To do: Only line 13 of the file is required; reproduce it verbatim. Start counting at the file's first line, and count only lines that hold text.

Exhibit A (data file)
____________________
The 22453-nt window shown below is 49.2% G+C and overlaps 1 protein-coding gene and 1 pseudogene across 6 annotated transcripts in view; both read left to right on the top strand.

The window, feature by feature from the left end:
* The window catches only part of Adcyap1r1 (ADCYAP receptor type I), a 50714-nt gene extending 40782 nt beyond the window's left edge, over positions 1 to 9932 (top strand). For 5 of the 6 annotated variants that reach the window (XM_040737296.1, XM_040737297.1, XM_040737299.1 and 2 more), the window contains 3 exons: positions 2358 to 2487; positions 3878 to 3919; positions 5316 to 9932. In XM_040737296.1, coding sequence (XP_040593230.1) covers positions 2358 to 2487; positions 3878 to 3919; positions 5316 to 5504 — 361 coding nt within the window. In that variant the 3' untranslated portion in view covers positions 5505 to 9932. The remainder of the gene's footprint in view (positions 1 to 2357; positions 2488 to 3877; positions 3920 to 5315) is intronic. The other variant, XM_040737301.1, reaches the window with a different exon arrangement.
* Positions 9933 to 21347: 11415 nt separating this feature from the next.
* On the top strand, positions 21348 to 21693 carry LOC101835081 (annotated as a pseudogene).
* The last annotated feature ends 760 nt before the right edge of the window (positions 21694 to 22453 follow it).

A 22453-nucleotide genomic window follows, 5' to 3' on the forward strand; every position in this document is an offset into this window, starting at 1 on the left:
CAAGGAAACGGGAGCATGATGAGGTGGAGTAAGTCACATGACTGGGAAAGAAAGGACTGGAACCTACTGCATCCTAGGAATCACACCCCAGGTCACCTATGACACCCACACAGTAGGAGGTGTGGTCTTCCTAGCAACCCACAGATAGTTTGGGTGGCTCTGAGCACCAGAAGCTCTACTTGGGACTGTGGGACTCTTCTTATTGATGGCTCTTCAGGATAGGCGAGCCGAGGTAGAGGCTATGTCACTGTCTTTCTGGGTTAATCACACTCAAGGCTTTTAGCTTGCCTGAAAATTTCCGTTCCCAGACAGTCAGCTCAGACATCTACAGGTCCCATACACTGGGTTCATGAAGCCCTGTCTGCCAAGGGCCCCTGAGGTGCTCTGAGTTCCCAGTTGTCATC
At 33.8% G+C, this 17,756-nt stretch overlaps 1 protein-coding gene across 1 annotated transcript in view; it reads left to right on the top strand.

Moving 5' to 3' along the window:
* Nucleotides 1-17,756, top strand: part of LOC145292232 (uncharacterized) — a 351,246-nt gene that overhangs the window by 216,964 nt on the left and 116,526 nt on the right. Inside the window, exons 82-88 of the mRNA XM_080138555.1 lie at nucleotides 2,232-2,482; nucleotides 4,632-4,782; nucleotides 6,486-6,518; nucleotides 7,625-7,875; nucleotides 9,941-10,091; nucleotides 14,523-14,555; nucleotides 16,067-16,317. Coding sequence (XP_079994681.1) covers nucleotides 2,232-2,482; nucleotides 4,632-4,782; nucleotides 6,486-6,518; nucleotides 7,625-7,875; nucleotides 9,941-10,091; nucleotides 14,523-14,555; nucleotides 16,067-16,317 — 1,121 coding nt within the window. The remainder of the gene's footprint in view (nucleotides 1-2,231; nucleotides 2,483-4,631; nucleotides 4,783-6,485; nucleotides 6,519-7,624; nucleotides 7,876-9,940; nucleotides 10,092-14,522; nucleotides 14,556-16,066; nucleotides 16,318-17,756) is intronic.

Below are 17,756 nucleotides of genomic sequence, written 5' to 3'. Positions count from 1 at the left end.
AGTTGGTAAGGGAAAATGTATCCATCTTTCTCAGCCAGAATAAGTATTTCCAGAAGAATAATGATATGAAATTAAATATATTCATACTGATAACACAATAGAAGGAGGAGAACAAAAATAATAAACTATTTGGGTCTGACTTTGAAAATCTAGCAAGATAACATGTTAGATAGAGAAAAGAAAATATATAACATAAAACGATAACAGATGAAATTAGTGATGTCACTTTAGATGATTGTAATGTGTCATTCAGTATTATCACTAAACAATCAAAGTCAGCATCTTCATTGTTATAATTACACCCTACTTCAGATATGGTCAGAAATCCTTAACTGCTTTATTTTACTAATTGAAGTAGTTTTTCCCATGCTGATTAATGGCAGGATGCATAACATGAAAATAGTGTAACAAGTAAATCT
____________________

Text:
AGTTGGTAAGGGAAAATGTATCCATCTTTCTCAGCCAGAATAAGTATTTCCAGAAGAATAATGATATGAAATTAAATATATTCATACTGATAACACAATAGAAGGAGGAGAACAAAAATAATAAACTATTTGGGTCTGACTTTGAAAATCTAGCAAGATAACATGTTAGATAGAGAAAAGAAAATATATAACATAAAACGATAACAGATGAAATTAGTGATGTCACTTTAGATGATTGTAATGTGTCATTCAGTATTATCACTAAACAATCAAAGTCAGCATCTTCATTGTTATAATTACACCCTACTTCAGATATGGTCAGAAATCCTTAACTGCTTTATTTTACTAATTGAAGTAGTTTTTCCCATGCTGATTAATGGCAGGATGCATAACATGAAAATAGTGTAACAAGTAAATCT